April 19, 2016 / 10:12 PM / in a year

Argentina returns to global debt markets after 15-years

Argentina's Finance Minister Alfonso Prat-Gay arrives for a news conference in Buenos Aires, Argentina, February 29, 2016. REUTERS/Marcos Brindicci

BUENOS AIRES (Reuters) - Marking a rare bright spot among gloomy emerging markets, Argentina sold $16.5 billion of sovereign debt on Tuesday in its first international bond issue since its record 2002 default.

Most proceeds from the auction, which was four times oversubscribed, will go to finally settling Argentina’s messy legal dispute with investors over unpaid debt that emerged from the $100 billion default that plunged millions of middle class Argentines into poverty.

New President Mauricio Macri hopes closing that painful chapter in the country’s history will bring down borrowing costs across Latin America’s third largest economy and attract the investment needed to kickstart growth.

Investors seemed convinced of his strategy on Tuesday. Argentina received offers worth $68.6 billion from investors around the world, two third of them based in the United States, Finance Minister Alfonso Prat-Gay said late on Tuesday.

“We could even have issued twice as many bonds,” Prat-Gay told a news conference in Buenos Aires. “On Friday, when we receive the funds in our account, we will pay the $9.3 billion owed to holdouts.”

Argentina managed to sell the bonds at yields at the lower end of its price guidance due to the strong interest.

It sold $2.75 billion worth of 3-year notes at 6.25 percent, $4.5 billion of 5-year bills at 6.87 percent, $6.5 billion of 10-year bonds at 7.5 percent and $2.75 billion of 30-year bonds at 7.62 percent.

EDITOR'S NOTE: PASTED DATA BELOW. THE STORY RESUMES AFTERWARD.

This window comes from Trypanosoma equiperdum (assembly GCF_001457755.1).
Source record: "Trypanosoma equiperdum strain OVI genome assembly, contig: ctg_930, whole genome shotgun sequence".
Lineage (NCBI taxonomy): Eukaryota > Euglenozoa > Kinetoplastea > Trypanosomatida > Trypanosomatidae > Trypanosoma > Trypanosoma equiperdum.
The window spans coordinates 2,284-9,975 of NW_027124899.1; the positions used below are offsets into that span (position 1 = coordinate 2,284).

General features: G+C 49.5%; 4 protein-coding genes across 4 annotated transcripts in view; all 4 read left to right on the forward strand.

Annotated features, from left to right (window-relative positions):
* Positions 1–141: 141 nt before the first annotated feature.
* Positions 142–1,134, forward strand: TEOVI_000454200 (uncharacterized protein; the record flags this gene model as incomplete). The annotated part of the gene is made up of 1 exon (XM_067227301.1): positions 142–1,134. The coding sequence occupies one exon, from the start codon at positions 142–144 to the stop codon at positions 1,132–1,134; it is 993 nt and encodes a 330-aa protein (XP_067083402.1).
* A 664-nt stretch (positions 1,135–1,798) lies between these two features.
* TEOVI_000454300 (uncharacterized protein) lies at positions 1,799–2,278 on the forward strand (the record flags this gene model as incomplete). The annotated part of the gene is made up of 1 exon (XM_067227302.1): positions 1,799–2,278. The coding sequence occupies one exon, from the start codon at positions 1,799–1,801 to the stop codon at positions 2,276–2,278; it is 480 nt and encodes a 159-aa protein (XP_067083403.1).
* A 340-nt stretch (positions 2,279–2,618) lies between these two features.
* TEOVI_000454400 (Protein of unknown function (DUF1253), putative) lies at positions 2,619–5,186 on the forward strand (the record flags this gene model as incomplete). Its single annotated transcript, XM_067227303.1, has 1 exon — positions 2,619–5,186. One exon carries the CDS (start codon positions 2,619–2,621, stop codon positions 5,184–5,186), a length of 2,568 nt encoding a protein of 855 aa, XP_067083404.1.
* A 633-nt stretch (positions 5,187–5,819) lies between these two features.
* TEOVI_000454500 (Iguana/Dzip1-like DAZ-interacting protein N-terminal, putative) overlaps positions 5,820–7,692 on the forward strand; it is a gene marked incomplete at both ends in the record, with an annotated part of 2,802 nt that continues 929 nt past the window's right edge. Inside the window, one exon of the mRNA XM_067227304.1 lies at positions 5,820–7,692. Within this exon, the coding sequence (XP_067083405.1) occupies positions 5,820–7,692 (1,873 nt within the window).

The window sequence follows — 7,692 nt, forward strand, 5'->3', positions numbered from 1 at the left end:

“Argentina is a grab-fest out there,” one New York-based investor told Thomson Reuters publication IFR earlier in the day.

Macri, a free markets champion, won the Argentine presidency last year on promises of opening and restarting the stagnant economy. He argued settling with the “holdout” creditors from an earlier debt restructuring and ending Argentina’s status as a markets pariah was key.

That was a major contrast with his predecessor as president, Cristina Fernandez, who refused to negotiate with hedge funds that rejected the country’s 2005 and 2010 restructurings which offered about 30 cents on the dollar.

The funds sued in the U.S. courts for full repayment of the defaulted Argentine bonds they still hold. Fernandez called them “vultures” for picking on the carcass of the Argentine economy.

“The fact that a government with only four months in power has solved this issue, which had been pending for more than a decade, is a major success for Macri,” said Ignacio Labaqui, who analyzes Argentina for consultancy Medley Global Advisors.

Better access to financing is expected to help Macri carry out his open-market policy reforms without the severe spending cuts that have gotten previous Argentine leader thrown out of office.

Additional reporting by Gabriel Burin, Brad Haynes and Jorge Otaola; editing by Meredith Mazzilli

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